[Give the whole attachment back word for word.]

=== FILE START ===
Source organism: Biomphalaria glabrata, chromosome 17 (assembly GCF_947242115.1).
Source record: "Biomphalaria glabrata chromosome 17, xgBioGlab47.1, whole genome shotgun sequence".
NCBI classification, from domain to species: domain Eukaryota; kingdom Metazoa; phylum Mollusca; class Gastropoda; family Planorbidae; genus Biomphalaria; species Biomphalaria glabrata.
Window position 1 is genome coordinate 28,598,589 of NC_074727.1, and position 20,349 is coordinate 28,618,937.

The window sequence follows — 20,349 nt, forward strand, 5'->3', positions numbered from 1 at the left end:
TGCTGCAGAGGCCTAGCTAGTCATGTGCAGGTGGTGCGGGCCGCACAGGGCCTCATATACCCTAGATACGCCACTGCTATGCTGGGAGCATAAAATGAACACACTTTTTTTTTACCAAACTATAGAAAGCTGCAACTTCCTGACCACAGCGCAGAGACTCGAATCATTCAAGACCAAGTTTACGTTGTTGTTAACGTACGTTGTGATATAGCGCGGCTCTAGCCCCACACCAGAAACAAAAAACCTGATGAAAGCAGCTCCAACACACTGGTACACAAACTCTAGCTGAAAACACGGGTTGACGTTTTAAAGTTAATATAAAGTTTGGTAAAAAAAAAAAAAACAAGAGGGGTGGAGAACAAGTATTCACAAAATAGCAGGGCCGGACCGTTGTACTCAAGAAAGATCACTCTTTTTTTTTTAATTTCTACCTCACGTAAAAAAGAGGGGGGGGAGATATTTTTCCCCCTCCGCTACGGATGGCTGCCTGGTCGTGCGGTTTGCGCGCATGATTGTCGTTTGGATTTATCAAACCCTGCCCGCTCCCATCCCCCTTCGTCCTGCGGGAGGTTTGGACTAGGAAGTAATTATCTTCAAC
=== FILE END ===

Source organism: Biomphalaria glabrata, chromosome 17 (assembly GCF_947242115.1).
Source record: "Biomphalaria glabrata chromosome 17, xgBioGlab47.1, whole genome shotgun sequence".
NCBI classification, from domain to species: domain Eukaryota; kingdom Metazoa; phylum Mollusca; class Gastropoda; family Planorbidae; genus Biomphalaria; species Biomphalaria glabrata.
Window position 1 is genome coordinate 28,598,589 of NC_074727.1, and position 20,349 is coordinate 28,618,937.

The window sequence follows — 20,349 nt, forward strand, 5'->3', positions numbered from 1 at the left end:
TGCTGCAGAGGCCTAGCTAGTCATGTGCAGGTGGTGCGGGCCGCACAGGGCCTCATATACCCTAGATACGCCACTGCTATGCTGGGAGCATAAAATGAACACACTTTTTTTTTACCAAACTATAGAAAGCTGCAACTTCCTGACCACAGCGCAGAGACTCGAATCATTCAAGACCAAGTTTACGTTGTTGTTAACGTACGTTGTGATATAGCGCGGCTCTAGCCCCACACCAGAAACAAAAAACCTGATGAAAGCAGCTCCAACACACTGGTACACAAACTCTAGCTGAAAACACGGGTTGACGTTTTAAAGTTAATATAAAGTTTGGTAAAAAAAAAAAAAACAAGAGGGGTGGAGAACAAGTATTCACAAAATAGCAGGGCCGGACCGTTGTACTCAAGAAAGATCACTCTTTTTTTTTTAATTTCTACCTCACGTAAAAAAGAGGGGGGGGAGATATTTTTCCCCCTCCGCTACGGATGGCTGCCTGGTCGTGCGGTTTGCGCGCATGATTGTCGTTTGGATTTATCAAACCCTGCCCGCTCCCATCCCCCTTCGTCCTGCGGGAGGTTTGGACTAGGAAGTAATTATCTTCAAC